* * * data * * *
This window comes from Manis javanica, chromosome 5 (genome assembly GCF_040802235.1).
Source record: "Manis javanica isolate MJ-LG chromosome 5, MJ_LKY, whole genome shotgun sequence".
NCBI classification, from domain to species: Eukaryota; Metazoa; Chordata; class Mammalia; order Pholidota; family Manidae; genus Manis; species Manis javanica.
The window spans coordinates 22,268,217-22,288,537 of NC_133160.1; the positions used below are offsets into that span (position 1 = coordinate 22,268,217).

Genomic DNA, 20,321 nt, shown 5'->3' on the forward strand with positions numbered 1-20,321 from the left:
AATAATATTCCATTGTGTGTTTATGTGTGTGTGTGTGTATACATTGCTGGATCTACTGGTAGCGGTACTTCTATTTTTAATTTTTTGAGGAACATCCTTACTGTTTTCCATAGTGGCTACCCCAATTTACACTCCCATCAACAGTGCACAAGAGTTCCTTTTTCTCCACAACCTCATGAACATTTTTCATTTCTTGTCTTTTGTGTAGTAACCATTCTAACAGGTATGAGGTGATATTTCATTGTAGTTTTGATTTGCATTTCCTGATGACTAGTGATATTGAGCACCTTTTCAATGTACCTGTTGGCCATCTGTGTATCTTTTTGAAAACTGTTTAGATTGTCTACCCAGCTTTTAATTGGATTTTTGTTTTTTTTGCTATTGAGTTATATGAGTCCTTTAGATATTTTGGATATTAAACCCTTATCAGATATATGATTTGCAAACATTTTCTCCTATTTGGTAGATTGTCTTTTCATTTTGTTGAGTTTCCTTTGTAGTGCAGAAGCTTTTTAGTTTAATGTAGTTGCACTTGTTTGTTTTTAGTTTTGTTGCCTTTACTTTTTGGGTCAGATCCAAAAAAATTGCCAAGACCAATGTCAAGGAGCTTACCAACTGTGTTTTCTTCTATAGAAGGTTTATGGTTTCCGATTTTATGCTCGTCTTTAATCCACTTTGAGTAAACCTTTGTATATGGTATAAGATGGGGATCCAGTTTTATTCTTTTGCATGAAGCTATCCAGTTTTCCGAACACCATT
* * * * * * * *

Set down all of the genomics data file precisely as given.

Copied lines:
This window comes from Manis javanica, chromosome 5 (genome assembly GCF_040802235.1).
Source record: "Manis javanica isolate MJ-LG chromosome 5, MJ_LKY, whole genome shotgun sequence".
NCBI classification, from domain to species: Eukaryota; Metazoa; Chordata; class Mammalia; order Pholidota; family Manidae; genus Manis; species Manis javanica.
The window spans coordinates 22,268,217-22,288,537 of NC_133160.1; the positions used below are offsets into that span (position 1 = coordinate 22,268,217).

Genomic DNA, 20,321 nt, shown 5'->3' on the forward strand with positions numbered 1-20,321 from the left:
AATAATATTCCATTGTGTGTTTATGTGTGTGTGTGTGTATACATTGCTGGATCTACTGGTAGCGGTACTTCTATTTTTAATTTTTTGAGGAACATCCTTACTGTTTTCCATAGTGGCTACCCCAATTTACACTCCCATCAACAGTGCACAAGAGTTCCTTTTTCTCCACAACCTCATGAACATTTTTCATTTCTTGTCTTTTGTGTAGTAACCATTCTAACAGGTATGAGGTGATATTTCATTGTAGTTTTGATTTGCATTTCCTGATGACTAGTGATATTGAGCACCTTTTCAATGTACCTGTTGGCCATCTGTGTATCTTTTTGAAAACTGTTTAGATTGTCTACCCAGCTTTTAATTGGATTTTTGTTTTTTTTGCTATTGAGTTATATGAGTCCTTTAGATATTTTGGATATTAAACCCTTATCAGATATATGATTTGCAAACATTTTCTCCTATTTGGTAGATTGTCTTTTCATTTTGTTGAGTTTCCTTTGTAGTGCAGAAGCTTTTTAGTTTAATGTAGTTGCACTTGTTTGTTTTTAGTTTTGTTGCCTTTACTTTTTGGGTCAGATCCAAAAAAATTGCCAAGACCAATGTCAAGGAGCTTACCAACTGTGTTTTCTTCTATAGAAGGTTTATGGTTTCCGATTTTATGCTCGTCTTTAATCCACTTTGAGTAAACCTTTGTATATGGTATAAGATGGGGATCCAGTTTTATTCTTTTGCATGAAGCTATCCAGTTTTCCGAACACCATT